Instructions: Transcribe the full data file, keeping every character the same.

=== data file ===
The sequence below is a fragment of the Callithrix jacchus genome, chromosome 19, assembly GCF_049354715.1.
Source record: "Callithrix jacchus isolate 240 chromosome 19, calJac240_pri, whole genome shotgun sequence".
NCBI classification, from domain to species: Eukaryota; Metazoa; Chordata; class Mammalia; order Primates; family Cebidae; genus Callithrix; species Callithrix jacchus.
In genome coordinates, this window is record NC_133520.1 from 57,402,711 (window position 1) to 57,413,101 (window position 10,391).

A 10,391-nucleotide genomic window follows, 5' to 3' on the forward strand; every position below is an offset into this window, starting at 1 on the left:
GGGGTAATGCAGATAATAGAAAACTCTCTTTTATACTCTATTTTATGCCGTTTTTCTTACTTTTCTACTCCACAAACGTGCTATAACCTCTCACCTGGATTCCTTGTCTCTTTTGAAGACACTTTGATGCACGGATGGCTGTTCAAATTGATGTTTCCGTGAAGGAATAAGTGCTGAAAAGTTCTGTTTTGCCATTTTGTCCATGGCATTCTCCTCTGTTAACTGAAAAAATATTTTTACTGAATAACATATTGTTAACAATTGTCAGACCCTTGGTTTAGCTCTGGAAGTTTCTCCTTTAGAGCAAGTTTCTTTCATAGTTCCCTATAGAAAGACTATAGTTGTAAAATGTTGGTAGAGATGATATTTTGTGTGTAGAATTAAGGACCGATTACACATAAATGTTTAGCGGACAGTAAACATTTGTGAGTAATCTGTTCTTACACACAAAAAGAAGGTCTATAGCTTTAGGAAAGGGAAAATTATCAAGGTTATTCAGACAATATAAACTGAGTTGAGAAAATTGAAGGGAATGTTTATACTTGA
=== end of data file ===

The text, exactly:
The sequence below is a fragment of the Callithrix jacchus genome, chromosome 19, assembly GCF_049354715.1.
Source record: "Callithrix jacchus isolate 240 chromosome 19, calJac240_pri, whole genome shotgun sequence".
NCBI classification, from domain to species: Eukaryota; Metazoa; Chordata; class Mammalia; order Primates; family Cebidae; genus Callithrix; species Callithrix jacchus.
In genome coordinates, this window is record NC_133520.1 from 57,402,711 (window position 1) to 57,413,101 (window position 10,391).

A 10,391-nucleotide genomic window follows, 5' to 3' on the forward strand; every position below is an offset into this window, starting at 1 on the left:
GGGGTAATGCAGATAATAGAAAACTCTCTTTTATACTCTATTTTATGCCGTTTTTCTTACTTTTCTACTCCACAAACGTGCTATAACCTCTCACCTGGATTCCTTGTCTCTTTTGAAGACACTTTGATGCACGGATGGCTGTTCAAATTGATGTTTCCGTGAAGGAATAAGTGCTGAAAAGTTCTGTTTTGCCATTTTGTCCATGGCATTCTCCTCTGTTAACTGAAAAAATATTTTTACTGAATAACATATTGTTAACAATTGTCAGACCCTTGGTTTAGCTCTGGAAGTTTCTCCTTTAGAGCAAGTTTCTTTCATAGTTCCCTATAGAAAGACTATAGTTGTAAAATGTTGGTAGAGATGATATTTTGTGTGTAGAATTAAGGACCGATTACACATAAATGTTTAGCGGACAGTAAACATTTGTGAGTAATCTGTTCTTACACACAAAAAGAAGGTCTATAGCTTTAGGAAAGGGAAAATTATCAAGGTTATTCAGACAATATAAACTGAGTTGAGAAAATTGAAGGGAATGTTTATACTTGA